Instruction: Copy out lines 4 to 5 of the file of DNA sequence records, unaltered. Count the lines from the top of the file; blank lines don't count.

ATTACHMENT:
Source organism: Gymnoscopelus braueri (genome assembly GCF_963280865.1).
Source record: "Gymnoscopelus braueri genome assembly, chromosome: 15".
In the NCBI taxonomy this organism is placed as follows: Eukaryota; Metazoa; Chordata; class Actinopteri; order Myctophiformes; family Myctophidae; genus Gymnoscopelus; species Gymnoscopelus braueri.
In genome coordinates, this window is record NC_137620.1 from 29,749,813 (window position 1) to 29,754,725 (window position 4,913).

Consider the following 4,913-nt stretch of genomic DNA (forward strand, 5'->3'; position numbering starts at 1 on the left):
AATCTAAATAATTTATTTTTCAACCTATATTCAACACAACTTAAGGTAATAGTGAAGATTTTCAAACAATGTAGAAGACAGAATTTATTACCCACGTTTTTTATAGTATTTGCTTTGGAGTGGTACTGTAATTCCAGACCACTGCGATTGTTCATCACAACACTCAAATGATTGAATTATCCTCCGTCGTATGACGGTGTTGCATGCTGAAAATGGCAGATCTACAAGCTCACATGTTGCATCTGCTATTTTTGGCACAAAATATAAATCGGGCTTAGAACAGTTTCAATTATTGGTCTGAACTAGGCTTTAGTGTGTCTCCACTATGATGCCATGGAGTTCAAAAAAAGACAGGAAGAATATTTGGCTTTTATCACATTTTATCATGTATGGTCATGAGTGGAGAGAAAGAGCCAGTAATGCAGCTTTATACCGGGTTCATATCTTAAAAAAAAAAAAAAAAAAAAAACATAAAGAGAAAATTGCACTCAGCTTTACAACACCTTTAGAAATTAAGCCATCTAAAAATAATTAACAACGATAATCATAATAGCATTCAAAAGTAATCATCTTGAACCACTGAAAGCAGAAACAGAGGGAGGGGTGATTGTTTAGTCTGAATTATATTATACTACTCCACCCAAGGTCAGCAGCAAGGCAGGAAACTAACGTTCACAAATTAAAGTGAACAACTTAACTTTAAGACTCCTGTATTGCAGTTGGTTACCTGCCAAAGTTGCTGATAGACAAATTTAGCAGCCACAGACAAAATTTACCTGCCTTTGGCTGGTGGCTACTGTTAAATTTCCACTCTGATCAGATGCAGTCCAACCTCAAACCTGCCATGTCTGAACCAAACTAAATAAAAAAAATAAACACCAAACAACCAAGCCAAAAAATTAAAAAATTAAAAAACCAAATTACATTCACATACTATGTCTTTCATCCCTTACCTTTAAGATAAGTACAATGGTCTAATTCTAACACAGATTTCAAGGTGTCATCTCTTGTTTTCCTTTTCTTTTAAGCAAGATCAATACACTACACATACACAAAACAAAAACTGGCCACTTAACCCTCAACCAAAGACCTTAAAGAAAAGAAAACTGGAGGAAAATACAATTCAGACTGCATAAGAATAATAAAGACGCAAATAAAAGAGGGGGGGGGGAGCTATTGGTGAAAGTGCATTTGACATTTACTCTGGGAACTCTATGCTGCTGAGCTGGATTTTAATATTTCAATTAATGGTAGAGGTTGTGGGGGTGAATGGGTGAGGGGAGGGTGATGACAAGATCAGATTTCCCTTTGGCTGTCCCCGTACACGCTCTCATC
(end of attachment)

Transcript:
In genome coordinates, this window is record NC_137620.1 from 29,749,813 (window position 1) to 29,754,725 (window position 4,913).

Consider the following 4,913-nt stretch of genomic DNA (forward strand, 5'->3'; position numbering starts at 1 on the left):